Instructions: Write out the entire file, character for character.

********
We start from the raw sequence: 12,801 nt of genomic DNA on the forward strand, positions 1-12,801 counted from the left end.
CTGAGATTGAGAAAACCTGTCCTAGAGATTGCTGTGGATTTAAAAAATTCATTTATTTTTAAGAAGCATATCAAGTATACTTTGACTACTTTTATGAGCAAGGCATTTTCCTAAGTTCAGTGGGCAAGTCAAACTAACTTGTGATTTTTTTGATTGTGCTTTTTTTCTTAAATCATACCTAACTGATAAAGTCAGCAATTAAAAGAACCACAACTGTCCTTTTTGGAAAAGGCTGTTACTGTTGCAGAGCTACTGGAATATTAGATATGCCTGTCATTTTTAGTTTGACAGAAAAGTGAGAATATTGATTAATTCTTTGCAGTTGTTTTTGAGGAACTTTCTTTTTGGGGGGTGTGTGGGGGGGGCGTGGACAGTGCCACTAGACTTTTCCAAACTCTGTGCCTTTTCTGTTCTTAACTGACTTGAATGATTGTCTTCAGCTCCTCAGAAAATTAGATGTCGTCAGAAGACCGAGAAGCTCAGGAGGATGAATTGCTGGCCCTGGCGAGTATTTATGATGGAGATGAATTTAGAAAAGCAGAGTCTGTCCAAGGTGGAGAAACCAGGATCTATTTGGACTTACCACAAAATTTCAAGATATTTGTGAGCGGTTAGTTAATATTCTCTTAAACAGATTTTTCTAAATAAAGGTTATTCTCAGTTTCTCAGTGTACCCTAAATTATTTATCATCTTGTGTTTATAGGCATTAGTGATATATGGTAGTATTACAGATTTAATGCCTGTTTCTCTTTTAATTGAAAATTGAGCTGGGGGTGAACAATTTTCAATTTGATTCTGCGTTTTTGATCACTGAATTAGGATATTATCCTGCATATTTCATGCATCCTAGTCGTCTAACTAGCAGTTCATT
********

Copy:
We start from the raw sequence: 12,801 nt of genomic DNA on the forward strand, positions 1-12,801 counted from the left end.
CTGAGATTGAGAAAACCTGTCCTAGAGATTGCTGTGGATTTAAAAAATTCATTTATTTTTAAGAAGCATATCAAGTATACTTTGACTACTTTTATGAGCAAGGCATTTTCCTAAGTTCAGTGGGCAAGTCAAACTAACTTGTGATTTTTTTGATTGTGCTTTTTTTCTTAAATCATACCTAACTGATAAAGTCAGCAATTAAAAGAACCACAACTGTCCTTTTTGGAAAAGGCTGTTACTGTTGCAGAGCTACTGGAATATTAGATATGCCTGTCATTTTTAGTTTGACAGAAAAGTGAGAATATTGATTAATTCTTTGCAGTTGTTTTTGAGGAACTTTCTTTTTGGGGGGTGTGTGGGGGGGGCGTGGACAGTGCCACTAGACTTTTCCAAACTCTGTGCCTTTTCTGTTCTTAACTGACTTGAATGATTGTCTTCAGCTCCTCAGAAAATTAGATGTCGTCAGAAGACCGAGAAGCTCAGGAGGATGAATTGCTGGCCCTGGCGAGTATTTATGATGGAGATGAATTTAGAAAAGCAGAGTCTGTCCAAGGTGGAGAAACCAGGATCTATTTGGACTTACCACAAAATTTCAAGATATTTGTGAGCGGTTAGTTAATATTCTCTTAAACAGATTTTTCTAAATAAAGGTTATTCTCAGTTTCTCAGTGTACCCTAAATTATTTATCATCTTGTGTTTATAGGCATTAGTGATATATGGTAGTATTACAGATTTAATGCCTGTTTCTCTTTTAATTGAAAATTGAGCTGGGGGTGAACAATTTTCAATTTGATTCTGCGTTTTTGATCACTGAATTAGGATATTATCCTGCATATTTCATGCATCCTAGTCGTCTAACTAGCAGTTCATT